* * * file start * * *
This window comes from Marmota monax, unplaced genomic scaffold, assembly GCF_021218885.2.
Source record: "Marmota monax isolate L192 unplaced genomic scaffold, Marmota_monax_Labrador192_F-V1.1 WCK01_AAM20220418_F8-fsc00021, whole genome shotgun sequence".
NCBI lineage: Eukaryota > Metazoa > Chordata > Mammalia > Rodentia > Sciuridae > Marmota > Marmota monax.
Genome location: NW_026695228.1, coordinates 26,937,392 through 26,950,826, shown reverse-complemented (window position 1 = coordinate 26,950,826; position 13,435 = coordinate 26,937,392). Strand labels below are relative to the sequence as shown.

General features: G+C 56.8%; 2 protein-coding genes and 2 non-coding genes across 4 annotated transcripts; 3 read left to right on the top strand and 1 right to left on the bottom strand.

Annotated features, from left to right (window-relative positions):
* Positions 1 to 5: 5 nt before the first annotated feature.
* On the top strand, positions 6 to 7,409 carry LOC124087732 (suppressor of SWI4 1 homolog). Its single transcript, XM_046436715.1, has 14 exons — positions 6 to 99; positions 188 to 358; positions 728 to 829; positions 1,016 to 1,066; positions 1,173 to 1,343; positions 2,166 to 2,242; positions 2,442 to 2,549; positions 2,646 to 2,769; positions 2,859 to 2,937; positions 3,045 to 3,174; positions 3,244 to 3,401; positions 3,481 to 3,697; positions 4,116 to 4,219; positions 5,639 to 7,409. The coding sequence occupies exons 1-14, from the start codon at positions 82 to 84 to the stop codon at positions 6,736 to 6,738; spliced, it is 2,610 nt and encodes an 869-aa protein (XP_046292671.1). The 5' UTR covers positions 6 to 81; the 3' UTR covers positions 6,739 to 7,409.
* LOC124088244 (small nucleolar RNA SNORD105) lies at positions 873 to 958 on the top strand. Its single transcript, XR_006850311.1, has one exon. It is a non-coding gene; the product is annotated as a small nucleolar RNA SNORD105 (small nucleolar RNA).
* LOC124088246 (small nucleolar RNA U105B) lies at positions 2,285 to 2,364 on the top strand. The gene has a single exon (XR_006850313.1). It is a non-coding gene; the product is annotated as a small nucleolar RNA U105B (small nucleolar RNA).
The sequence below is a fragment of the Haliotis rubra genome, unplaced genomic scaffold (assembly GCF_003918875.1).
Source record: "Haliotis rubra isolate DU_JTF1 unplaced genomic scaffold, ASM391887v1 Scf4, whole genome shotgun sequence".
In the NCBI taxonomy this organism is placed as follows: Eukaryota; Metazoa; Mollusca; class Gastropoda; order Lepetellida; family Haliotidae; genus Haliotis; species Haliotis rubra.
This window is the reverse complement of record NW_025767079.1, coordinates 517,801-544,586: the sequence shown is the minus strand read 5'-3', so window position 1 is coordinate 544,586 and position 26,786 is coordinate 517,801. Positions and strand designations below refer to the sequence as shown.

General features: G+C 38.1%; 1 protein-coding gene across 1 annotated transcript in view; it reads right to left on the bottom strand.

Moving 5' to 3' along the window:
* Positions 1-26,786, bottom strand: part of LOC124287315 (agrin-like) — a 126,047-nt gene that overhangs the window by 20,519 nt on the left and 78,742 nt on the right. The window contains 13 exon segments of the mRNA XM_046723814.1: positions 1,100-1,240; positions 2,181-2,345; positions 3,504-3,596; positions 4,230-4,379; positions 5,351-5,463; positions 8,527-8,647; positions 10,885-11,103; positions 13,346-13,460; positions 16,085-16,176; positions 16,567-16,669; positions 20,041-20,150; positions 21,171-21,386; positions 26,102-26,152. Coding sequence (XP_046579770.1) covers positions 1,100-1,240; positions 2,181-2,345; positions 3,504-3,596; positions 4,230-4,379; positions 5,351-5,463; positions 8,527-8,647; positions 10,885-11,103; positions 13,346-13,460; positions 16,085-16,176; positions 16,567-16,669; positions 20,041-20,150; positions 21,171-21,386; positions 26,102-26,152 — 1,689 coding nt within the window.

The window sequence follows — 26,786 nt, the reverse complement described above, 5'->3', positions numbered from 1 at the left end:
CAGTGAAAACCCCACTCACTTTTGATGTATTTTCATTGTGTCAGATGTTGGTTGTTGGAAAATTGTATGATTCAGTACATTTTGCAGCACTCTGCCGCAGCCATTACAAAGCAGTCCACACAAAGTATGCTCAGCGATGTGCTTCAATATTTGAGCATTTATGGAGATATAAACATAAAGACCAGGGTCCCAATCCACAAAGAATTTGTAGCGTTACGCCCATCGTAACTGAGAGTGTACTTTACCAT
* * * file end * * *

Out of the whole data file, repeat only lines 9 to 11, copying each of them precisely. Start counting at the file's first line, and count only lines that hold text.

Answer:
* LOC124088244 (small nucleolar RNA SNORD105) lies at positions 873 to 958 on the top strand. Its single transcript, XR_006850311.1, has one exon. It is a non-coding gene; the product is annotated as a small nucleolar RNA SNORD105 (small nucleolar RNA).
* LOC124088246 (small nucleolar RNA U105B) lies at positions 2,285 to 2,364 on the top strand. The gene has a single exon (XR_006850313.1). It is a non-coding gene; the product is annotated as a small nucleolar RNA U105B (small nucleolar RNA).
The sequence below is a fragment of the Haliotis rubra genome, unplaced genomic scaffold (assembly GCF_003918875.1).